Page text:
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Psychology According to Shakespeare : What You Can Learn about Human Nature from Shakespeare's Great Plays - Philip G. Zimbardo

Psychology According to Shakespeare

What You Can Learn about Human Nature from Shakespeare's Great Plays

By: Philip G. Zimbardo, Robert L. Johnson, Ph.D

Hardcover | 18 June 2024

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William Shakespeare has undergone psychological analyses ever since Freud diagnosed Hamlet with an Oedipus complex. But now, two psychologists propose to turn the tables by telling how Shakespeare himself understood human behavior and the innermost workings of the human mind. Psychology According to Shakespeare: What You Can Learn About Human Nature From Shakespeare's Great Plays, is an interdisciplinary project that bridges psychological science and literature, bringing together for the first time in one volume, the breadth and depth of The Bard's knowledge of love, jealousy, dreams, betrayal, revenge, and the lust for power and position.

Even today, there is no better depiction of a psychopath than Richard III, no more poignant portrayal of dementia than King Lear, nor a more unforgettable illustration of obsessive-compulsive disorder than Lady Macbeth's attempts to wash away the damned blood spot. What has not been revealed before, however, are the many different forms of mental illness The Bard described in terms that are now identifiable in the modern manual of disorders known as the DSM-5.

But, as the book shows, the playwright's fascination with human nature extended far beyond mental disorders, ranging across the psychological spectrum, from brain anatomy to personality, cognition, emotion, perception, lifespan development, and states of consciousness. To illustrate, we have stories to tell involving astrology, potions, poisons, the four fluids called "humors," anatomical dissections of freshly hanged criminals, and a mental hospital called Bedlam--all showing how his perspective was grounded in the medicine and culture of his time.

Yet, Will Shakespeare's intellect, curiosity, and temperament allowed him to see other ideas and issues that would become important in psychological science centuries later. Many of these connections between Shakespeare and psychology lie scattered in books, articles, and web pages across the public domain, but they have never been brought together into a single volume. So, here the authors retell of his fashioning the felicitous phrase, nature-nurture for Prospero to utter in frustration with Caliban and of how the nature-nurture dichotomy would become central in psychology's quest to understand the tension between heredity and environment. But that was still far from all, for they discovered that his work anticipated multiple other psychological tensions. For example, in Measure for Measure, he made audiences puzzle over which exerts the greater influence on human behavior: internal traits or the external situation. And in Hamlet, he explored the equally enigmatic push-pull between reason and emotion in the mind of the dithering prince.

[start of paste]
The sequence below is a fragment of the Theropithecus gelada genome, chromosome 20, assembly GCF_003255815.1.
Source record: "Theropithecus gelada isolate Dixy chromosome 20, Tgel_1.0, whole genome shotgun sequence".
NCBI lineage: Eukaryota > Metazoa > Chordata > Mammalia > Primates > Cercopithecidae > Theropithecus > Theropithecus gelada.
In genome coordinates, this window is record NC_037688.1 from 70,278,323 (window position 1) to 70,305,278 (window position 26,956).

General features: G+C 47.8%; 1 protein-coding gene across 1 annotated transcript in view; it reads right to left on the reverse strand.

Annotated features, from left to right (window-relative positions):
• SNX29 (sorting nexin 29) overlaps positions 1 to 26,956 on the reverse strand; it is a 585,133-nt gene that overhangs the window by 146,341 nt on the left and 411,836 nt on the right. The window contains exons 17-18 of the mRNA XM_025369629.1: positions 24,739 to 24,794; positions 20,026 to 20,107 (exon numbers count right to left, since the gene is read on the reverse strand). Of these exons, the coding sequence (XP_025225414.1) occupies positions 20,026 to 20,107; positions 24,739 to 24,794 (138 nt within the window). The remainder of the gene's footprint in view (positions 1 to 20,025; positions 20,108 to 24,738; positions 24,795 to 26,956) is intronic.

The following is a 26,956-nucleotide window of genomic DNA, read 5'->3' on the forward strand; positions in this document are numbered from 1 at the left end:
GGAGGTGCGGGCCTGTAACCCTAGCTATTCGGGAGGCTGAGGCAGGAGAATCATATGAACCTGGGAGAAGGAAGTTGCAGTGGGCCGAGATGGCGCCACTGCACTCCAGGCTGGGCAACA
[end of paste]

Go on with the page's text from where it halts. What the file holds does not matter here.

Aside from bringing together The Bard's known psychology, the book is unique in several other respects. It reveals how his interest in mind and behavior ranged across the full spectrum of psychology, including topics that we now call biopsychology and neuroscience, social psychology, thinking and intelligence, motivation and emotion, and reason vs intuition. Further, we show how the psychological concepts he used have evolved over the intervening centuries--for example, the Elizabethan notion of sensus communis eventually became "consciousness" and the old idea of the humors morphed into our current understanding of hormones and neurotransmitters. We also note that some of Mr. Shakespeare's concerns seem especially timely today, as in the subplot of queer vs straight issues complicating the story of Troilus and Cressida and in Shylock's telling of prejudices inflicted on ethnic minorities.

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